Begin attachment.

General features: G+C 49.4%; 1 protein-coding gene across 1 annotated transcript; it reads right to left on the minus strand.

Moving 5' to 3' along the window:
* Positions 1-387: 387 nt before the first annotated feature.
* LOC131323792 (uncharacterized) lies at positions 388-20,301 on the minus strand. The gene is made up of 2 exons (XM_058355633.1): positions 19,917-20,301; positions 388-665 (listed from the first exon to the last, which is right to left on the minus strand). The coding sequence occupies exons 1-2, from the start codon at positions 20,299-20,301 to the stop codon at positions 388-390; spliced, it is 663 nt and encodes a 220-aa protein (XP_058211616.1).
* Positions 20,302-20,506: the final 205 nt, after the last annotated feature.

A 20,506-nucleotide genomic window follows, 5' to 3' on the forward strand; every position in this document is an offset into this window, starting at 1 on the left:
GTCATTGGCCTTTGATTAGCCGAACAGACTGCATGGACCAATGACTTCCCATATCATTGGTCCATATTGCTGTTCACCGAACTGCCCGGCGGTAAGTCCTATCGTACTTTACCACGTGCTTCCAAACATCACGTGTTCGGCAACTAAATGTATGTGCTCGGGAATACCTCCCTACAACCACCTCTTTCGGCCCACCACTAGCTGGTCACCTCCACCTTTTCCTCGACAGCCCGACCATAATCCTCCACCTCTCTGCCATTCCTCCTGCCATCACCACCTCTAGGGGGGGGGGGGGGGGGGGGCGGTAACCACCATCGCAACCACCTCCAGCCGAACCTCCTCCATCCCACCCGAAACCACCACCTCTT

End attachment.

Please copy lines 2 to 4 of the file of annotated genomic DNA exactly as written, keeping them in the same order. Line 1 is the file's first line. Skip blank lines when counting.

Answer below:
Moving 5' to 3' along the window:
* Positions 1-387: 387 nt before the first annotated feature.
* LOC131323792 (uncharacterized) lies at positions 388-20,301 on the minus strand. The gene is made up of 2 exons (XM_058355633.1): positions 19,917-20,301; positions 388-665 (listed from the first exon to the last, which is right to left on the minus strand). The coding sequence occupies exons 1-2, from the start codon at positions 20,299-20,301 to the stop codon at positions 388-390; spliced, it is 663 nt and encodes a 220-aa protein (XP_058211616.1).